Chris Smither is a troubadour in the purest sense – a world-traveling musician who performs songs of lost love, corrupt political systems, spirituality and life on the road.
He’s been stomping his feet on stage, picking the strings of his acoustic guitar in a flurry of chords and notes and singing in his slightly raspy blues voice for more than 40 years. He’s appeared at major venues and festivals, including NPR’s
Mountain Stage and the Philadelphia Folk Festival, and was even heralded as “my Eric Clapton” by Bonnie Raitt.
And at the age of 69, he’s still not slowing down. Smither released Hundred Dollar Valentine – his 12th studio album – in 2012 and takes his tunes back out for audiences around the country. When asked what it takes for a musician to stand out from the rest for decades, Smither says it’s a combination of talent and the ability to capture an audience through performances.
“At a certain level, talent is a given,” Smither says from his home in Amherst, MA. “It’s the ability to use the tools that distinguish a musician, and the ones that are good at it will rise to the top.”
He’s lived in Massachusetts since his early 20s, after he left his boyhood home of New Orleans in the mid-1960s.
Smither’s long and varied songwriting career started in the burgeoning folk music scene of Greenwich Village in New York City. Later, he moved on to Cambridge, MA, performing his smartly crafted lyrics and songs. Along the way, Smither was introduced to some of the giants of the folk and blues scene at the time – including Mississippi John Hurt and Eric von Schmidt – not realizing the significance those meetings would have on his career.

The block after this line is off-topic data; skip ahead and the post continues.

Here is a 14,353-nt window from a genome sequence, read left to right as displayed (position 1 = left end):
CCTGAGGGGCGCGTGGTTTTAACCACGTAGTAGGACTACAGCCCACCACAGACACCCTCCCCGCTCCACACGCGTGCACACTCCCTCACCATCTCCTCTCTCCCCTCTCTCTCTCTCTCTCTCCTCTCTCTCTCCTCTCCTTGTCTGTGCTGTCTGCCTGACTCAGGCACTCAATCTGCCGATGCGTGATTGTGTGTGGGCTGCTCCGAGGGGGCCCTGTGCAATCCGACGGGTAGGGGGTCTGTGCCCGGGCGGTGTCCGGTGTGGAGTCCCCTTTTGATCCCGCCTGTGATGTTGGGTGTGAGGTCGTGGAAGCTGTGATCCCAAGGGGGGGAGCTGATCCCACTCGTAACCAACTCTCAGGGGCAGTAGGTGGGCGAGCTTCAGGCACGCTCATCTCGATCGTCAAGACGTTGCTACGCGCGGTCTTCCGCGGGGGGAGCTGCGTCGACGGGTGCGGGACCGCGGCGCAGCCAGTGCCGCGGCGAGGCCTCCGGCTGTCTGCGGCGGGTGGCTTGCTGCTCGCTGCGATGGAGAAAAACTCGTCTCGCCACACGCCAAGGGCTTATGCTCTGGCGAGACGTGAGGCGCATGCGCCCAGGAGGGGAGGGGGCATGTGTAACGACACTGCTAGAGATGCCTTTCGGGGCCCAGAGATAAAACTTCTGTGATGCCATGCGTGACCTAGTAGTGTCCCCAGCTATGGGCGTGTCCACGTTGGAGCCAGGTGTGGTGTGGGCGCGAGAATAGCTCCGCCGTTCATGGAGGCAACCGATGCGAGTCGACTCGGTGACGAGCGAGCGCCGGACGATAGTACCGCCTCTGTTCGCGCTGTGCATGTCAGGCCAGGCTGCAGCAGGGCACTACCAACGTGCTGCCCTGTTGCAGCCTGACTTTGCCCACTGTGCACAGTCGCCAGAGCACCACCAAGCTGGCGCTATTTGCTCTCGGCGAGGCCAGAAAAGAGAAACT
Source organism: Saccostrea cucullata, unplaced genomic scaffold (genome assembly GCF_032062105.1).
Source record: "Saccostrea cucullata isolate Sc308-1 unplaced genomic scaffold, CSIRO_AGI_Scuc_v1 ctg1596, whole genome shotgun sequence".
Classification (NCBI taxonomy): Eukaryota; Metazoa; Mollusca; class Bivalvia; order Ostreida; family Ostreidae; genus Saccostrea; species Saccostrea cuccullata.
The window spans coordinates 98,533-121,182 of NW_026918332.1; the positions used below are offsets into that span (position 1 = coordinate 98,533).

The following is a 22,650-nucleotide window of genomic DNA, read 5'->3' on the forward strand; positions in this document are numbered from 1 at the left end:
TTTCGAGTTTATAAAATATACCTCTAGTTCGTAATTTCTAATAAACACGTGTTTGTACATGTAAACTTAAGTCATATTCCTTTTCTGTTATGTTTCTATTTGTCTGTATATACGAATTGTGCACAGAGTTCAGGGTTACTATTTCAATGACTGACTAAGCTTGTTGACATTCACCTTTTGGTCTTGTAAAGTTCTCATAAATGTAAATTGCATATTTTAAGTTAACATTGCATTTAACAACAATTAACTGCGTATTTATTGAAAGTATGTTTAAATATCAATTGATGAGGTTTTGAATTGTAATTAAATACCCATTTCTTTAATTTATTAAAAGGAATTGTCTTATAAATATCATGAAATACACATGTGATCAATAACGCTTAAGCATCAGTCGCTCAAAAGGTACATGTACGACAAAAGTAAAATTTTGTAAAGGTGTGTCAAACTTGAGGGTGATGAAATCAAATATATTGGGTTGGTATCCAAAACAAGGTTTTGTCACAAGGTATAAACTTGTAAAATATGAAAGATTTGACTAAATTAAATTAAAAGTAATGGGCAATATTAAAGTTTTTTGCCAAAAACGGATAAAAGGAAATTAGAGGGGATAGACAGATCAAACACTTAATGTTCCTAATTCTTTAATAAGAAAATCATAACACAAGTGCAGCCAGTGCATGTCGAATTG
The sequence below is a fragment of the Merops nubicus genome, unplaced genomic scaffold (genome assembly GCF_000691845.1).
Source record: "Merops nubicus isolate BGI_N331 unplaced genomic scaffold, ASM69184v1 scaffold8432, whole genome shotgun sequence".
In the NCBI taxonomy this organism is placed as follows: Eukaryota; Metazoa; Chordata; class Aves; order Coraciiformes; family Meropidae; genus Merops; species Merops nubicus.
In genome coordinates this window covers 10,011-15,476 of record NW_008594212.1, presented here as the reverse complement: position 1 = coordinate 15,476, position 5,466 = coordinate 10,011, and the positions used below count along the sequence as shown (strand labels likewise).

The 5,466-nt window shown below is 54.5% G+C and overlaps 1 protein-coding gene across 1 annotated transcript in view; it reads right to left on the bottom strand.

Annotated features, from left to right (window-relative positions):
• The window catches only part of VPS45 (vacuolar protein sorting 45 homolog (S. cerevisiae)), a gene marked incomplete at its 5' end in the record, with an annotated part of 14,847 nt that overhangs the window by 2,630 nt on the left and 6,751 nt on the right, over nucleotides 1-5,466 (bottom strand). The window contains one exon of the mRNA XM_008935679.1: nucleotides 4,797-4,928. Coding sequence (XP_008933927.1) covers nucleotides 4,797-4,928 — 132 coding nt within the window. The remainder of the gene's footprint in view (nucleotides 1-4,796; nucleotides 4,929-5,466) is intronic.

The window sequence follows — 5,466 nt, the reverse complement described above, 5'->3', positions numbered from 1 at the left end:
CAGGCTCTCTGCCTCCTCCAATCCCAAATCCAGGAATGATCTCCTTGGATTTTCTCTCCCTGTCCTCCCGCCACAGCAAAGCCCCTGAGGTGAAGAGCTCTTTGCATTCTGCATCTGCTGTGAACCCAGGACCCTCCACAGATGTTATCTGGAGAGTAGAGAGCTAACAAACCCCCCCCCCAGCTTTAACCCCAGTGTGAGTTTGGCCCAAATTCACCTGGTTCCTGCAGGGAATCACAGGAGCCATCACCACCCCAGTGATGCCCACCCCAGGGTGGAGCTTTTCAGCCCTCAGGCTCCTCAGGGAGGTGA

“It was through other people’s reactions that I started to realize the magnitude of what was going on at the time,” Smither says. “I just happened to be in the right place at the right time.”
Smither would go on to find moderate success in the early ’70s before struggling with alcohol addiction for more than 10 years. He reinvented himself in the early ’90s, releasing several albums and again setting himself apart as one of the premier acoustic guitar performers around.
And on Hundred Dollar Valentine, his evolution continues; it is the first album he’s released that features all of his own original music. Tunes like “Feeling By Degrees” and “What They Say” showcase his lyrical process with lines like, “If they can’t think of what to say / They talk anyway, it’s all cliche / Fast food for the brain, but not too filling.”
Smither says when he starts working on a song he begins with a musical theme, plucking out ideas on his guitar. Once the music is complete, he moves on to developing the lyrics, which he says is the hardest part for him. He wrote his first song when he was 18 – a tune called “Braden River” – which was eventually released on his 2005 album Honeysuckle Dog. He wrote the song while living along the banks of the Braden River in Bradenton, FL.
Today, Smither writes his songs in a quiet room in his house, complete with a desk, a computer, bookshelves, microphones, a recording system, a couple of chairs and a bunch of guitars. He’ll sit for hours in the morning, playing with the lyrical language and relying on his subconscious.
“You’re dealing with a part of your mind that you’re not really on speaking terms with,” Smither says. “It’s kind of a process of trying to figure out what the lizard says.”
As he has gotten older, Smither has cut back on his live performances, but he still plays as many as 100 shows a year. Most of the time, it’s simply Smither on stage with his guitar and an almost hypnotizing presence.
He admits it took him years to hone his performance style and that he’s still constantly working on his live shows be more entertaining. He notes a “watershed moment” almost 20 years ago on stage when he finally realized he didn’t have to fool anyone with a false stage persona and could just go out and be himself.
“There comes a moment when you realize that you’ve dropped all the pretense and this is what you do – this is your job,” Smither says. “But the difference between me and other people is that I like my job.”